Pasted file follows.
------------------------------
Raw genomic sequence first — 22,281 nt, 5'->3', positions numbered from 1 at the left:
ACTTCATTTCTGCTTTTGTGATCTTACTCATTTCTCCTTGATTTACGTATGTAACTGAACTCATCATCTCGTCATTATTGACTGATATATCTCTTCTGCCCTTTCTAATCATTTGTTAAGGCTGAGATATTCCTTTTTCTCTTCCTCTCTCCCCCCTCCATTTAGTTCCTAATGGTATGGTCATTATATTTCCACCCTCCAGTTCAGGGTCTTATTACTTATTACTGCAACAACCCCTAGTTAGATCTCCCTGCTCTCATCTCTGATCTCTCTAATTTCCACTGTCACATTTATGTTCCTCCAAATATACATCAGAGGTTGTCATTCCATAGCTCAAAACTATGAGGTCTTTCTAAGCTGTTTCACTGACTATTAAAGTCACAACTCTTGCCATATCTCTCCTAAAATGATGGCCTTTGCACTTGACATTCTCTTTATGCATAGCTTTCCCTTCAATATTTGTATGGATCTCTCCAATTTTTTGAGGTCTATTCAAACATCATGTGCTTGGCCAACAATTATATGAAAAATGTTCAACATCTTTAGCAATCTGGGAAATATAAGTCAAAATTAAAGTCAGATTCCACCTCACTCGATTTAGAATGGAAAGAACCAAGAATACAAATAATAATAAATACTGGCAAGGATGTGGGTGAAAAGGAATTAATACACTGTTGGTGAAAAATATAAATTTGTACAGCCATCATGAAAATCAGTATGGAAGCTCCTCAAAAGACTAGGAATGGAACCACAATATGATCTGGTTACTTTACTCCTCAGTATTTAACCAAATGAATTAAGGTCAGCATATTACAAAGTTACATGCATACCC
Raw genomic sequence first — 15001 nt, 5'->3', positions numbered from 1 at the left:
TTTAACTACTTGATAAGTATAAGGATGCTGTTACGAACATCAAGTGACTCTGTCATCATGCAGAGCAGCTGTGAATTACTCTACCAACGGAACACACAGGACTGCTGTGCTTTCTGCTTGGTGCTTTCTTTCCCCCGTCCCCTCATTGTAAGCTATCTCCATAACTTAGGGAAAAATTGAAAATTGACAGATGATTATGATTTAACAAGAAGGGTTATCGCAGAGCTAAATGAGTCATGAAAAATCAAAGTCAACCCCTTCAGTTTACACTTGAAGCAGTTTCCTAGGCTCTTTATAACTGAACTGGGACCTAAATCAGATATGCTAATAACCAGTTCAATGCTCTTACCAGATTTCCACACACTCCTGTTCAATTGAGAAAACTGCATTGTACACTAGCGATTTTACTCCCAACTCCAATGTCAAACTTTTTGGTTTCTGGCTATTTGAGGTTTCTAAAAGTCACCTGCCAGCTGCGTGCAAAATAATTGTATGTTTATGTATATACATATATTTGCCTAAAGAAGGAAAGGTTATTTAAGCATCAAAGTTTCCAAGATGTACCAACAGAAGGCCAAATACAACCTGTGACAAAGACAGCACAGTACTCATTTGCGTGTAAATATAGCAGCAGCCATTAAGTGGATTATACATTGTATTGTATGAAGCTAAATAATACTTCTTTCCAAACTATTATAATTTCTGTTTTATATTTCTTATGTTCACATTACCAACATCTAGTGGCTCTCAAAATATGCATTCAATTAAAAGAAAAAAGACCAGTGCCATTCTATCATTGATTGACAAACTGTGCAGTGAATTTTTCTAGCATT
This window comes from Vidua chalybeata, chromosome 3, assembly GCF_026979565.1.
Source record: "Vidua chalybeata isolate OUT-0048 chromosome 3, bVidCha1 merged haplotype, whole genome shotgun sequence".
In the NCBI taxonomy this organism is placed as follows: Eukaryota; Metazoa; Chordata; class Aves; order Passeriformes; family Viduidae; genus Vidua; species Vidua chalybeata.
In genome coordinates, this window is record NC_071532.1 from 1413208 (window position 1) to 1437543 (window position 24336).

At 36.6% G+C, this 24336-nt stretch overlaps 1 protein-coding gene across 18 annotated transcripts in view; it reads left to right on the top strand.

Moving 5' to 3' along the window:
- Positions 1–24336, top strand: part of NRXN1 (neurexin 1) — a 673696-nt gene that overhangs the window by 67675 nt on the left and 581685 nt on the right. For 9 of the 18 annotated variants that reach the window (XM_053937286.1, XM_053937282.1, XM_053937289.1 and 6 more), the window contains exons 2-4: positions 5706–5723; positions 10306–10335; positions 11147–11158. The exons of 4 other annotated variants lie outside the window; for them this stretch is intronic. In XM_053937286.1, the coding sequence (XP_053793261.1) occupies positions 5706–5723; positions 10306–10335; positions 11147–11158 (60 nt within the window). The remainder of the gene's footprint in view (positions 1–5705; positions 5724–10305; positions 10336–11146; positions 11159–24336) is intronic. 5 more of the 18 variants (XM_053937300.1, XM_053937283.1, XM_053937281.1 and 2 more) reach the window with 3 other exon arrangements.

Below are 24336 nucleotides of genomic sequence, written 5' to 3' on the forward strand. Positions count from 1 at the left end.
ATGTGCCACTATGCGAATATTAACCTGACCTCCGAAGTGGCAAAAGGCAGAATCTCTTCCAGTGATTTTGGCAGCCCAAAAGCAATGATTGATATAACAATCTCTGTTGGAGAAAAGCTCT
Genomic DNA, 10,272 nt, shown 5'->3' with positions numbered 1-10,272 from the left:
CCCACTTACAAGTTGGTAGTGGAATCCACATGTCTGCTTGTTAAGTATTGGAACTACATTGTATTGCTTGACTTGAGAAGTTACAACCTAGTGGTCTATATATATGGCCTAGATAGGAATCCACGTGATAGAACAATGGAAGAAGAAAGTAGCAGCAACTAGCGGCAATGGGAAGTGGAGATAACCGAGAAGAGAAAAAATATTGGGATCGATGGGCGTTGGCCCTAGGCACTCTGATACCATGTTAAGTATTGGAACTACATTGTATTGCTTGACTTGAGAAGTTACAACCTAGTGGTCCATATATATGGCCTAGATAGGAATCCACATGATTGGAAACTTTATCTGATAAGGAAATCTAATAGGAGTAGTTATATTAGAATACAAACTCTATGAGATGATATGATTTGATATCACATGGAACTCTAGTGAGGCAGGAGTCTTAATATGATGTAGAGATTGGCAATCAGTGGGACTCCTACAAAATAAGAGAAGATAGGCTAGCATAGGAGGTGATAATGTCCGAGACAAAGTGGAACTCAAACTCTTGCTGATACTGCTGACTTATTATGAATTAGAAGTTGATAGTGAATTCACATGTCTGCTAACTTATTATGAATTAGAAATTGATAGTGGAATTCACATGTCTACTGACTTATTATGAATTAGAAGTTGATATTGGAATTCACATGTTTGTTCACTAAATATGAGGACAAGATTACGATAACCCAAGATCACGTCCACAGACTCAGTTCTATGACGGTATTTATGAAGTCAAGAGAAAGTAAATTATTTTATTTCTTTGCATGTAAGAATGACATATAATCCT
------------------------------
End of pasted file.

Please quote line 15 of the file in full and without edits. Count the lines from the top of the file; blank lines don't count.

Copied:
CCCACTTACAAGTTGGTAGTGGAATCCACATGTCTGCTTGTTAAGTATTGGAACTACATTGTATTGCTTGACTTGAGAAGTTACAACCTAGTGGTCTATATATATGGCCTAGATAGGAATCCACGTGATAGAACAATGGAAGAAGAAAGTAGCAGCAACTAGCGGCAATGGGAAGTGGAGATAACCGAGAAGAGAAAAAATATTGGGATCGATGGGCGTTGGCCCTAGGCACTCTGATACCATGTTAAGTATTGGAACTACATTGTATTGCTTGACTTGAGAAGTTACAACCTAGTGGTCCATATATATGGCCTAGATAGGAATCCACATGATTGGAAACTTTATCTGATAAGGAAATCTAATAGGAGTAGTTATATTAGAATACAAACTCTATGAGATGATATGATTTGATATCACATGGAACTCTAGTGAGGCAGGAGTCTTAATATGATGTAGAGATTGGCAATCAGTGGGACTCCTACAAAATAAGAGAAGATAGGCTAGCATAGGAGGTGATAATGTCCGAGACAAAGTGGAACTCAAACTCTTGCTGATACTGCTGACTTATTATGAATTAGAAGTTGATAGTGAATTCACATGTCTGCTAACTTATTATGAATTAGAAATTGATAGTGGAATTCACATGTCTACTGACTTATTATGAATTAGAAGTTGATATTGGAATTCACATGTTTGTTCACTAAATATGAGGACAAGATTACGATAACCCAAGATCACGTCCACAGACTCAGTTCTATGACGGTATTTATGAAGTCAAGAGAAAGTAAATTATTTTATTTCTTTGCATGTAAGAATGACATATAATCCT